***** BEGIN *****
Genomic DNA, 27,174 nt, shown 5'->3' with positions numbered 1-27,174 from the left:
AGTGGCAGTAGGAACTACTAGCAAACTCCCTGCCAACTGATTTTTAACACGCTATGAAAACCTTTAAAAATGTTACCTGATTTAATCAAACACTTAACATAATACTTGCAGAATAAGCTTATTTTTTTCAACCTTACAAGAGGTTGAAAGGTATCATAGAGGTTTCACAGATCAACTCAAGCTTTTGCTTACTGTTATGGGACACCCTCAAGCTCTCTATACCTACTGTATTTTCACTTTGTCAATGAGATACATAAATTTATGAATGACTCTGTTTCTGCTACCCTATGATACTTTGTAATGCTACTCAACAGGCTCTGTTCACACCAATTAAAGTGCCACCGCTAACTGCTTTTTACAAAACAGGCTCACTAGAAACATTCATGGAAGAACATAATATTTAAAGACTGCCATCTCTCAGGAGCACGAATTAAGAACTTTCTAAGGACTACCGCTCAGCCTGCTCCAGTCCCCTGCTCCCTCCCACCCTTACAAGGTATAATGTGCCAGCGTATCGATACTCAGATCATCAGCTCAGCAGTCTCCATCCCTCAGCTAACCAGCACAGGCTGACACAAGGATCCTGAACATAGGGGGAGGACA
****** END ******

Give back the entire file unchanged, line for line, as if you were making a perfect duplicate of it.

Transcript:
Genomic DNA, 27,174 nt, shown 5'->3' with positions numbered 1-27,174 from the left:
AGTGGCAGTAGGAACTACTAGCAAACTCCCTGCCAACTGATTTTTAACACGCTATGAAAACCTTTAAAAATGTTACCTGATTTAATCAAACACTTAACATAATACTTGCAGAATAAGCTTATTTTTTTCAACCTTACAAGAGGTTGAAAGGTATCATAGAGGTTTCACAGATCAACTCAAGCTTTTGCTTACTGTTATGGGACACCCTCAAGCTCTCTATACCTACTGTATTTTCACTTTGTCAATGAGATACATAAATTTATGAATGACTCTGTTTCTGCTACCCTATGATACTTTGTAATGCTACTCAACAGGCTCTGTTCACACCAATTAAAGTGCCACCGCTAACTGCTTTTTACAAAACAGGCTCACTAGAAACATTCATGGAAGAACATAATATTTAAAGACTGCCATCTCTCAGGAGCACGAATTAAGAACTTTCTAAGGACTACCGCTCAGCCTGCTCCAGTCCCCTGCTCCCTCCCACCCTTACAAGGTATAATGTGCCAGCGTATCGATACTCAGATCATCAGCTCAGCAGTCTCCATCCCTCAGCTAACCAGCACAGGCTGACACAAGGATCCTGAACATAGGGGGAGGACA